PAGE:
Researchers have successfully obtained full CT images of an entire woolly mammoth tusk, marking a historic milestone in the study of these ancient creatures. This remarkable feat was reported in an “Images in Radiology” article recently published in Radiology.
The significance of this accomplishment lies in the utilization of advanced clinical CT scanning technology that enables the comprehensive imaging of mammoth tusks without the need for multiple partial scans. The mammoth tusk under examination was unearthed in central Switzerland and excavated by the heritage and archaeology office of Canton Zug.
The mammoth tusk’s impressive dimensions include a total length of 206 cm, a base diameter of 16 cm, and an overall object diameter of 80 cm, including its helical curvature, which translates to just over 2.5 feet.
Through the CT images, researchers unveiled a fascinating insight into the growth of dentin apposition from the central canal, which occurred on an annual basis. A meticulous count of 32 cones within the tusk provided a minimum age estimation of 32 years at the time of the mammoth’s demise. Notably, this estimate slightly falls short of the actual age at the time of death, mainly because the tusk’s tip is missing.
Proboscidean tusks are continuously growing maxillary lateral incisors. These tusks offer a valuable window into understanding the age and specific life-altering events in a mammoth’s existence through annual growth increment analysis.
The senior author of the article, Tilo Niemann, MD, who also serves as the head of CT and heart and thoracic radiology at Kantonsspital Baden in Baden, Switzerland, acknowledged the complexities involved in working with precious fossils. He emphasized the need to avoid causing any harm or damage to these invaluable specimens.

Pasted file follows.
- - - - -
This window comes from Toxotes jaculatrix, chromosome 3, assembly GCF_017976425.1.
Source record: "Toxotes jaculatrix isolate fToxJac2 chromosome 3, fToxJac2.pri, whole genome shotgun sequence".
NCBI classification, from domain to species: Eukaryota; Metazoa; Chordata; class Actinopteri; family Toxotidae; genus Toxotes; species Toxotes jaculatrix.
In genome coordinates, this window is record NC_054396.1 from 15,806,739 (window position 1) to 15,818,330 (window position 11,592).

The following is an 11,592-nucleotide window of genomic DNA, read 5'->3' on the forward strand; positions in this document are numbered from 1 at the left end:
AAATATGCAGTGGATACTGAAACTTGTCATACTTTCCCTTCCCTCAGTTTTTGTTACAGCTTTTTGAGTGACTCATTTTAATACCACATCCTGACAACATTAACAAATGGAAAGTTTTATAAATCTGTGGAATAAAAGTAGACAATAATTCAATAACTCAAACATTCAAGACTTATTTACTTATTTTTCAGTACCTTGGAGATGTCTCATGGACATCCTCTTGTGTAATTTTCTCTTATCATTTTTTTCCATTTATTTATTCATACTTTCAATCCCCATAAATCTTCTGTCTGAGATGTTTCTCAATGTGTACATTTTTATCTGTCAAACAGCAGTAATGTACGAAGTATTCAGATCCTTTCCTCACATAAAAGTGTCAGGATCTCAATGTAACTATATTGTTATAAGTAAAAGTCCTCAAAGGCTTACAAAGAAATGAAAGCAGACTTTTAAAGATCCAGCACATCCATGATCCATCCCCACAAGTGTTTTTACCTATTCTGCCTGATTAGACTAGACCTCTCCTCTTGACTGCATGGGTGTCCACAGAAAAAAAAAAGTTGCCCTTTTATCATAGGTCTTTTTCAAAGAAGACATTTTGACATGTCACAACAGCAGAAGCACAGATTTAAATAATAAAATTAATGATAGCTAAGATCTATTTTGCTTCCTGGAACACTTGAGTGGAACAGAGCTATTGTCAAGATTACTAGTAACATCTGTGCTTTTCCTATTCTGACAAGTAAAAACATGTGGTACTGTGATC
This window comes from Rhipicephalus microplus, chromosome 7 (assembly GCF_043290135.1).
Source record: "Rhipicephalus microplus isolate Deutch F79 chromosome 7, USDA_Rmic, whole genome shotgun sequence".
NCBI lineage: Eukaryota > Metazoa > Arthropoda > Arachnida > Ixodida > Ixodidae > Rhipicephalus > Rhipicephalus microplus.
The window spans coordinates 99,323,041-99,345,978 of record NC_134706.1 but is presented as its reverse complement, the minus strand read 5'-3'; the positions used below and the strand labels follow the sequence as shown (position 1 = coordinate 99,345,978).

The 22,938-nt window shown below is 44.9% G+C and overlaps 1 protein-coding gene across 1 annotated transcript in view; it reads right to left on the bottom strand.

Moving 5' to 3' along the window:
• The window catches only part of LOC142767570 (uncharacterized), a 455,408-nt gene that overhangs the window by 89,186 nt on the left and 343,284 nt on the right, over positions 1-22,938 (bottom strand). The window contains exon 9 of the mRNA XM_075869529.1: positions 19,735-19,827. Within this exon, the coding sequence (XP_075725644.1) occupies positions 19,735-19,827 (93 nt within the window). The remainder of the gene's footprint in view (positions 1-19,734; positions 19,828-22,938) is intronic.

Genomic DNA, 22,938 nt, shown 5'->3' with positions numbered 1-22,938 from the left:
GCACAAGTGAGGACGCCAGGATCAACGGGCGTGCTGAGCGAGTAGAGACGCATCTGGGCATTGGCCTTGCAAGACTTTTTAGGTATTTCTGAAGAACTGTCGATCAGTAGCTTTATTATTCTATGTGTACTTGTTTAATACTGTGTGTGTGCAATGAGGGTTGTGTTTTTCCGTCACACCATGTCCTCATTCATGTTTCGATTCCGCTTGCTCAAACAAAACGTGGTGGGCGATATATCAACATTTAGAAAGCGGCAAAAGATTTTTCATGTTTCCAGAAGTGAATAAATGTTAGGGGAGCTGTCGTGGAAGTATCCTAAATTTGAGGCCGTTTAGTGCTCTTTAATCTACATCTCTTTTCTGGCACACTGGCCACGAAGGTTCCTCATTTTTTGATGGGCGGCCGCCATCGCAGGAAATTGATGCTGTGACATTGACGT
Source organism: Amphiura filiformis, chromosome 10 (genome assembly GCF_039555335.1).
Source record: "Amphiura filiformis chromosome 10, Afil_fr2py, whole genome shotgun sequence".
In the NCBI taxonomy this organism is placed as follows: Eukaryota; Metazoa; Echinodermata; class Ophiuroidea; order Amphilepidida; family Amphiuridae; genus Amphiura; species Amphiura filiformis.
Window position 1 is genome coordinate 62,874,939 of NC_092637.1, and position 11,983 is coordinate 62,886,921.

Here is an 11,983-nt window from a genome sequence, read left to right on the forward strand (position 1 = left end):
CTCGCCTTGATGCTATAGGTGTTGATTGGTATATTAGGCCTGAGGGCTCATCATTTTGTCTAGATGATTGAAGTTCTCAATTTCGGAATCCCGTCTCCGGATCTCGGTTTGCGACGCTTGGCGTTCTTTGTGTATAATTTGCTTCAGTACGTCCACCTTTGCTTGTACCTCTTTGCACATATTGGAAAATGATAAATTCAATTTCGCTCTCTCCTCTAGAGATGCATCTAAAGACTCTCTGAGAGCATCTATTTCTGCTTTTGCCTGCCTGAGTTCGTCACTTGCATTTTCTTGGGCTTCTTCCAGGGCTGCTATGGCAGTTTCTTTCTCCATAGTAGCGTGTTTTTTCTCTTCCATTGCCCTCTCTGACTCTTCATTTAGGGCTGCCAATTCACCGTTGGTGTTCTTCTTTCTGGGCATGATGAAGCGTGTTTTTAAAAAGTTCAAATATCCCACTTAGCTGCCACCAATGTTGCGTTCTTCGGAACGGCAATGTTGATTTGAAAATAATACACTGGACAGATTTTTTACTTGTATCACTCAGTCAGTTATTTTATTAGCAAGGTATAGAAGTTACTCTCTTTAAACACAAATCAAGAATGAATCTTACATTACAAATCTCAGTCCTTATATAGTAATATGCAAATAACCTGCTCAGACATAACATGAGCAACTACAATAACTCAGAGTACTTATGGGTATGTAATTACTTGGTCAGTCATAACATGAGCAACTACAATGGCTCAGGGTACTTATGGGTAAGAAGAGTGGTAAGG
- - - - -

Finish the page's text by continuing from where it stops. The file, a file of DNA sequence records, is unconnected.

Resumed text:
Dr. Niemann stated, “Working with precious fossils is a challenge because it is important not to destroy or harm the specimen. Even if there exist various imaging techniques to evaluate the internal structure, it was not possible to scan a whole tusk in toto without the need for fragmentation or at least having to do multiple scans that then had to be painstakingly assembled.”
The woolly mammoth (Mammuthus primigenius), once roamed Eurasia and North America and was roughly the size of a modern African elephant. These magnificent creatures, characterized by their fur, small ears, and tails designed to prevent frostbite, sported tusks that served various purposes, including scraping bark from trees, foraging, and engaging in combat.
The vast majority of woolly mammoths disappeared at the end of the last Ice Age, with the last of their kind living approximately 6,000 years ago. Woolly mammoths belong to the order Proboscidea, a group that encompasses present-day elephants and other extinct species like mastodons and gomphotheres.
Reflecting on the mammoth under examination, Dr. Niemann noted, “Our mammoth died about 17,000 years ago.” This new achievement offers invaluable information about the lives of these ancient giants.
More information: Huber, R., Reinhard, J., Rühli, F., Kubik-Huch, R. A., & Niemann, T. (2022). CT-based Age Estimation of a Mammoth Tusk. Radiology. https://doi.org/10.1148/radiol.220265